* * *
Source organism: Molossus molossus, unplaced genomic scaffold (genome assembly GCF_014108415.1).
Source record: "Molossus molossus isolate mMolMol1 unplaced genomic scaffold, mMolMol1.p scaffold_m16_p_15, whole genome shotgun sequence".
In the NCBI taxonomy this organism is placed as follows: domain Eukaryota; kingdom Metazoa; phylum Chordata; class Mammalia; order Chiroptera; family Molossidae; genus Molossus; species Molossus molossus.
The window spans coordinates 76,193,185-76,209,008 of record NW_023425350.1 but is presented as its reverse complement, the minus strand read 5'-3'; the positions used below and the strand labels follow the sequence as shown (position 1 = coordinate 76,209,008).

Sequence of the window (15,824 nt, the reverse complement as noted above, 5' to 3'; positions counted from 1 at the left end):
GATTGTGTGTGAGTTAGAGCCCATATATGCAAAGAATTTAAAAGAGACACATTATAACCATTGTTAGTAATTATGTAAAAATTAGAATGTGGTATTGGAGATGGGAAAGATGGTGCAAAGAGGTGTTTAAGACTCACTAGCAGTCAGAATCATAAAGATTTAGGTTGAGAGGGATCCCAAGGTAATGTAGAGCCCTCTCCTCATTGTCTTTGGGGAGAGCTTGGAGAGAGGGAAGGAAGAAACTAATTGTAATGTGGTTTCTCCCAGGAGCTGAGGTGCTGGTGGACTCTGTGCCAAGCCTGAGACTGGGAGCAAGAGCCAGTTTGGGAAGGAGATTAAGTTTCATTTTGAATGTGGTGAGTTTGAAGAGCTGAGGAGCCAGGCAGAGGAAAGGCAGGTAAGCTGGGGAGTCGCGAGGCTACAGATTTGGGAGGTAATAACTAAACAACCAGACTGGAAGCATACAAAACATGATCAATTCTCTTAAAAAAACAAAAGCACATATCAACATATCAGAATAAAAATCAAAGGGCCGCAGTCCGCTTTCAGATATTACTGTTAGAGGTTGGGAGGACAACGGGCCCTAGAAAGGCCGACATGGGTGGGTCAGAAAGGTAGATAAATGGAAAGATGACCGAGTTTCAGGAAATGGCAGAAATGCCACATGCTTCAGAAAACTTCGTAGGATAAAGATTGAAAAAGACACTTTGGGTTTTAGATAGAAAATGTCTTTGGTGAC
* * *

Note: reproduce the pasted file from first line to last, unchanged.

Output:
Source organism: Molossus molossus, unplaced genomic scaffold (genome assembly GCF_014108415.1).
Source record: "Molossus molossus isolate mMolMol1 unplaced genomic scaffold, mMolMol1.p scaffold_m16_p_15, whole genome shotgun sequence".
In the NCBI taxonomy this organism is placed as follows: domain Eukaryota; kingdom Metazoa; phylum Chordata; class Mammalia; order Chiroptera; family Molossidae; genus Molossus; species Molossus molossus.
The window spans coordinates 76,193,185-76,209,008 of record NW_023425350.1 but is presented as its reverse complement, the minus strand read 5'-3'; the positions used below and the strand labels follow the sequence as shown (position 1 = coordinate 76,209,008).

Sequence of the window (15,824 nt, the reverse complement as noted above, 5' to 3'; positions counted from 1 at the left end):
GATTGTGTGTGAGTTAGAGCCCATATATGCAAAGAATTTAAAAGAGACACATTATAACCATTGTTAGTAATTATGTAAAAATTAGAATGTGGTATTGGAGATGGGAAAGATGGTGCAAAGAGGTGTTTAAGACTCACTAGCAGTCAGAATCATAAAGATTTAGGTTGAGAGGGATCCCAAGGTAATGTAGAGCCCTCTCCTCATTGTCTTTGGGGAGAGCTTGGAGAGAGGGAAGGAAGAAACTAATTGTAATGTGGTTTCTCCCAGGAGCTGAGGTGCTGGTGGACTCTGTGCCAAGCCTGAGACTGGGAGCAAGAGCCAGTTTGGGAAGGAGATTAAGTTTCATTTTGAATGTGGTGAGTTTGAAGAGCTGAGGAGCCAGGCAGAGGAAAGGCAGGTAAGCTGGGGAGTCGCGAGGCTACAGATTTGGGAGGTAATAACTAAACAACCAGACTGGAAGCATACAAAACATGATCAATTCTCTTAAAAAAACAAAAGCACATATCAACATATCAGAATAAAAATCAAAGGGCCGCAGTCCGCTTTCAGATATTACTGTTAGAGGTTGGGAGGACAACGGGCCCTAGAAAGGCCGACATGGGTGGGTCAGAAAGGTAGATAAATGGAAAGATGACCGAGTTTCAGGAAATGGCAGAAATGCCACATGCTTCAGAAAACTTCGTAGGATAAAGATTGAAAAAGACACTTTGGGTTTTAGATAGAAAATGTCTTTGGTGAC